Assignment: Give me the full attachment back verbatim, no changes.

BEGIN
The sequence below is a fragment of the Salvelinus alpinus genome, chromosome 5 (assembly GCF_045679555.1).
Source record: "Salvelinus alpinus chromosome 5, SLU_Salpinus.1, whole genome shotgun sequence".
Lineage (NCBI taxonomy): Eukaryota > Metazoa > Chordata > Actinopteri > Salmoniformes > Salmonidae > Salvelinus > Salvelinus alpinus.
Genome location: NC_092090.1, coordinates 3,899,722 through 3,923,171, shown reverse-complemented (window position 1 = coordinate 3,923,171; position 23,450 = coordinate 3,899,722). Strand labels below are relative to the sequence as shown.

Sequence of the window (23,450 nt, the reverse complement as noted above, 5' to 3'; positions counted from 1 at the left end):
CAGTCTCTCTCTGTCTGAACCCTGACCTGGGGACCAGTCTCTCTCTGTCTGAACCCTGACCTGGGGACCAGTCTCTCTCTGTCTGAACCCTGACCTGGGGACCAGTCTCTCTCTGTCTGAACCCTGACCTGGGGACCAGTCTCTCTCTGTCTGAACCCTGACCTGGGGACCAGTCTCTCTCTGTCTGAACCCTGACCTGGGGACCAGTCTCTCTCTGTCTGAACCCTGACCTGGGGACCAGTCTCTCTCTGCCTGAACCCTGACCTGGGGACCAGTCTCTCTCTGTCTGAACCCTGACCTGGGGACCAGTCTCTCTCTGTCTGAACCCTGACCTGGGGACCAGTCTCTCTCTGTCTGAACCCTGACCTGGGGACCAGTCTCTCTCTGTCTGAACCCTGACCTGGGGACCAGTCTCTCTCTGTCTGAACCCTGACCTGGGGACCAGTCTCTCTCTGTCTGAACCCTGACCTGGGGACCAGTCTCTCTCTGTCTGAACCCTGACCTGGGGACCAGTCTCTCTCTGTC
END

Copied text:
The sequence below is a fragment of the Salvelinus alpinus genome, chromosome 5 (assembly GCF_045679555.1).
Source record: "Salvelinus alpinus chromosome 5, SLU_Salpinus.1, whole genome shotgun sequence".
Lineage (NCBI taxonomy): Eukaryota > Metazoa > Chordata > Actinopteri > Salmoniformes > Salmonidae > Salvelinus > Salvelinus alpinus.
Genome location: NC_092090.1, coordinates 3,899,722 through 3,923,171, shown reverse-complemented (window position 1 = coordinate 3,923,171; position 23,450 = coordinate 3,899,722). Strand labels below are relative to the sequence as shown.

Sequence of the window (23,450 nt, the reverse complement as noted above, 5' to 3'; positions counted from 1 at the left end):
CAGTCTCTCTCTGTCTGAACCCTGACCTGGGGACCAGTCTCTCTCTGTCTGAACCCTGACCTGGGGACCAGTCTCTCTCTGTCTGAACCCTGACCTGGGGACCAGTCTCTCTCTGTCTGAACCCTGACCTGGGGACCAGTCTCTCTCTGTCTGAACCCTGACCTGGGGACCAGTCTCTCTCTGTCTGAACCCTGACCTGGGGACCAGTCTCTCTCTGTCTGAACCCTGACCTGGGGACCAGTCTCTCTCTGCCTGAACCCTGACCTGGGGACCAGTCTCTCTCTGTCTGAACCCTGACCTGGGGACCAGTCTCTCTCTGTCTGAACCCTGACCTGGGGACCAGTCTCTCTCTGTCTGAACCCTGACCTGGGGACCAGTCTCTCTCTGTCTGAACCCTGACCTGGGGACCAGTCTCTCTCTGTCTGAACCCTGACCTGGGGACCAGTCTCTCTCTGTCTGAACCCTGACCTGGGGACCAGTCTCTCTCTGTCTGAACCCTGACCTGGGGACCAGTCTCTCTCTGTC